My colleague Patrick Cockburn has expressed his own deep unease at the coverage of the Aleppo siege. For months, Western reporters have failed to state the obvious: that they cannot send their dispatches from ‘rebel’ areas because the ‘rebels’ would slit their throats open – or hand them over to other ‘rebels’ who would. And thus the ‘rebels’ have been tuned out of the story except for that one amorphous description. And the more anonymous they become, the braver they appear – fighters whose predecessors fought the Nazis in the Second World War rather than foreign-paid and armed opponents of the Syrian regime. And, by the same token, what better way of painting the besiegers of eastern Aleppo as descendants of the SS?

If we could call Saddam the ‘Hitler of Baghdad’ and Milosevic the ‘Butcher of Bosnia’ and Nasser the ‘Mussolini of the Nile’ (as Eden actually did call him), then World War II goes on forever. Take a trip to Warsaw today, however, and you’ll quickly learn that the Poles are a deeply betrayed people, and perhaps – constantly divided by three neighbouring powers (Austro-Hungary, Germany and Russia) as the Kurds are divided by four neighbouring powers (Syria, Iraq, Iran and Turkey) – they were born to be betrayed. But their struggle shows up the Aleppo battle in a very different light from that in which we are currently portraying it.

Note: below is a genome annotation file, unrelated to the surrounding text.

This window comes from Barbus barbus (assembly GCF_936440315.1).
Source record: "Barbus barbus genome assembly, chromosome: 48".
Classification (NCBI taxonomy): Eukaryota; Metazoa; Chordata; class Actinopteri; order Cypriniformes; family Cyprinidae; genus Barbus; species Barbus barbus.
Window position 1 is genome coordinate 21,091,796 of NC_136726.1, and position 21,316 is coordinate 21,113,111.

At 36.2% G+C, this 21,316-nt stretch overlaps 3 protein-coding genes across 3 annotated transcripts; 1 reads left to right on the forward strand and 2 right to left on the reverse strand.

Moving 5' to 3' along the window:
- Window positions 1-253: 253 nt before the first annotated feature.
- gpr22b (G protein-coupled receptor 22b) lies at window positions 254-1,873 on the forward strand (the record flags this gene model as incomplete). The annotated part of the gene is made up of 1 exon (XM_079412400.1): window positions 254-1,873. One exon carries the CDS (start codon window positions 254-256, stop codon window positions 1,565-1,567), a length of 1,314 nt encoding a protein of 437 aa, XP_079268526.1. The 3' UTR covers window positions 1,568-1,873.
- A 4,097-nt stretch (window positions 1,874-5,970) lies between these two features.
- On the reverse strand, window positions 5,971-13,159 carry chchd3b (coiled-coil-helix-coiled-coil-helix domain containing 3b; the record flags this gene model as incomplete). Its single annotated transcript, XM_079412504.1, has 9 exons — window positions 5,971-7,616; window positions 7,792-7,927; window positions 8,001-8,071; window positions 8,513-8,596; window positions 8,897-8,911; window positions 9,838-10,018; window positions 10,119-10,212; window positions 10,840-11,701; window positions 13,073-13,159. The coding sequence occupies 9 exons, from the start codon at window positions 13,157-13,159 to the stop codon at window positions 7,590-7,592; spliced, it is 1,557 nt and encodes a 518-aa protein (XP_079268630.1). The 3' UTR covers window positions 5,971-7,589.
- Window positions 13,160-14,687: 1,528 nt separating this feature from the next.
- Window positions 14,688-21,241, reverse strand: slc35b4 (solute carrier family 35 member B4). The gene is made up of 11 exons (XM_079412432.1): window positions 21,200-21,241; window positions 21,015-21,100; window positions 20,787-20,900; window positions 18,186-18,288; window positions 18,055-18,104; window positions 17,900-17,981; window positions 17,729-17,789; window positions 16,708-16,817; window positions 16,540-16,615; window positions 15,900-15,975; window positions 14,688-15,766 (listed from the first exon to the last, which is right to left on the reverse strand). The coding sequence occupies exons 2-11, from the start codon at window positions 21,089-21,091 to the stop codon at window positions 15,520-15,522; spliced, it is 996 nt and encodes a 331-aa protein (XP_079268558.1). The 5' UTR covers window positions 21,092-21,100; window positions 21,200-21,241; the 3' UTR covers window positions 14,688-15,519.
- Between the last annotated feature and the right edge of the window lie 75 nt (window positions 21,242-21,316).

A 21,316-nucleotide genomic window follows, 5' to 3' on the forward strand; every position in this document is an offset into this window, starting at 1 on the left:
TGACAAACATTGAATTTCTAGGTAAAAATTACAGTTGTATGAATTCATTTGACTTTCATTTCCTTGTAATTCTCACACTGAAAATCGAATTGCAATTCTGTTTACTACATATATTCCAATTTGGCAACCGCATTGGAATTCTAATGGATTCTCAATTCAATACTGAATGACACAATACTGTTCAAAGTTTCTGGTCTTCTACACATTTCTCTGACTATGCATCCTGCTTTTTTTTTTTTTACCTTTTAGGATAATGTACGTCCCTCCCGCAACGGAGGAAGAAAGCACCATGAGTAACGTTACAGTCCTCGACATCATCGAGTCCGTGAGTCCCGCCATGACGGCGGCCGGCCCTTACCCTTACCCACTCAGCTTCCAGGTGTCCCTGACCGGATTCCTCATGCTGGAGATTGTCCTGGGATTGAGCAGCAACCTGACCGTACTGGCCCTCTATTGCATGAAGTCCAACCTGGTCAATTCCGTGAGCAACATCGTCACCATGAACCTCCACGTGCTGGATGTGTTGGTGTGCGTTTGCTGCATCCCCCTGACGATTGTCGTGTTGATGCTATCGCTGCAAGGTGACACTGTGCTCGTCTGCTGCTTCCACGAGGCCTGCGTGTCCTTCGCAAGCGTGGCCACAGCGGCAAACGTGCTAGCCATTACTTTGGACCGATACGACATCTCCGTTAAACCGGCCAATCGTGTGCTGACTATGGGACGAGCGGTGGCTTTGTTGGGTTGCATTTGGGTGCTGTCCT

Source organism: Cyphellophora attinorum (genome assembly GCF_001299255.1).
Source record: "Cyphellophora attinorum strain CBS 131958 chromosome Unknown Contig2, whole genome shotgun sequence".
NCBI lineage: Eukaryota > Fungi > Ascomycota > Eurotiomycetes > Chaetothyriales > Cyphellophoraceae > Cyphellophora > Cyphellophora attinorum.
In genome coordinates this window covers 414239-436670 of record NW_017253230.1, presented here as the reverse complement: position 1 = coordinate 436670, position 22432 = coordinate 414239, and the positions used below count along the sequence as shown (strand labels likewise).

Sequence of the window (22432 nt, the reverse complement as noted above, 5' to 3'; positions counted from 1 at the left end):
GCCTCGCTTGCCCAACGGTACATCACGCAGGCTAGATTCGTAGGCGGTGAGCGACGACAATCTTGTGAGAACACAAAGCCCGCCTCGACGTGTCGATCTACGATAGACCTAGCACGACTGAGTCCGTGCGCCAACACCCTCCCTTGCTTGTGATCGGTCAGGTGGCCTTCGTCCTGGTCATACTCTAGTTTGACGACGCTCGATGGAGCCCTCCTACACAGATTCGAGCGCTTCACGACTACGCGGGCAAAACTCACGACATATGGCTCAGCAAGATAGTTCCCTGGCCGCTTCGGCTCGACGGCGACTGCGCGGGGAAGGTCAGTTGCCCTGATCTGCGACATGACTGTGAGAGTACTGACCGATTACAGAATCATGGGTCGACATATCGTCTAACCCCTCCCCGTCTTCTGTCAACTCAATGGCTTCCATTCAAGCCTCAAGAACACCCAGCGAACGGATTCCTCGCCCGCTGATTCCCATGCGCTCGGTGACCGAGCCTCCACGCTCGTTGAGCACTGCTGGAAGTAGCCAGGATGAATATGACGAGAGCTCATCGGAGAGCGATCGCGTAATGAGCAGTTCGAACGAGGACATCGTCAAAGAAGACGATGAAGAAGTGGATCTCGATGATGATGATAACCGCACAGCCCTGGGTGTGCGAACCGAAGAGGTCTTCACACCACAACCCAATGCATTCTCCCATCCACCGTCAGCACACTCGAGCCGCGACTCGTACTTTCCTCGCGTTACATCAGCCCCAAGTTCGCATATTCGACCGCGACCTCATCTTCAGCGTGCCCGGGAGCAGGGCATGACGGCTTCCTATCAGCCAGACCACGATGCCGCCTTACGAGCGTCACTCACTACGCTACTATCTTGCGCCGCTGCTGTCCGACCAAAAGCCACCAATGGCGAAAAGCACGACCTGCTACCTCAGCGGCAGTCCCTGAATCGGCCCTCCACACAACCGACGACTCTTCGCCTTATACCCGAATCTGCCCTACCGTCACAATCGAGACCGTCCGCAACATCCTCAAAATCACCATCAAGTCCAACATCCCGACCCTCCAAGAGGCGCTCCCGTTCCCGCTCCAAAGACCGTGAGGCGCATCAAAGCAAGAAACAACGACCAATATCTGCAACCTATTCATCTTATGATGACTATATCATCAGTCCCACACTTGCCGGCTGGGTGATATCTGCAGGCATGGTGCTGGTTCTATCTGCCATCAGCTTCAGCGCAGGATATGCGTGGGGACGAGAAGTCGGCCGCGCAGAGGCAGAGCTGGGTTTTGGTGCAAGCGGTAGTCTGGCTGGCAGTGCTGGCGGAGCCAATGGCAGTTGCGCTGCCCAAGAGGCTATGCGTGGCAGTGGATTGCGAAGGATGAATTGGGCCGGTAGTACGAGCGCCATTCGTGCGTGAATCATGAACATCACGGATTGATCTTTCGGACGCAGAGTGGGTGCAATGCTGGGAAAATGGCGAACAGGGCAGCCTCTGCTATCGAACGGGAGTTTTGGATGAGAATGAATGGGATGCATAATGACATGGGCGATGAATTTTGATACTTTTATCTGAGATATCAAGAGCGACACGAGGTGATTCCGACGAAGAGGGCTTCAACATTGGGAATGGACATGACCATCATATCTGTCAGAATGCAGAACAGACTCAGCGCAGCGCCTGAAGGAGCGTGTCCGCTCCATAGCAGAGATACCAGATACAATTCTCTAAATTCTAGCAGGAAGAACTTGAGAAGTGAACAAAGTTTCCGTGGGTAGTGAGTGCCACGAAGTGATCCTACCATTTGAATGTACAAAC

So if you want to make parallels between Syria and the Second World War, for heaven’s sake spot the difference. Civilians are always heroes, in Warsaw or Syria. So were the fighters of Warsaw. But are the ‘rebels’ of Aleppo heroes?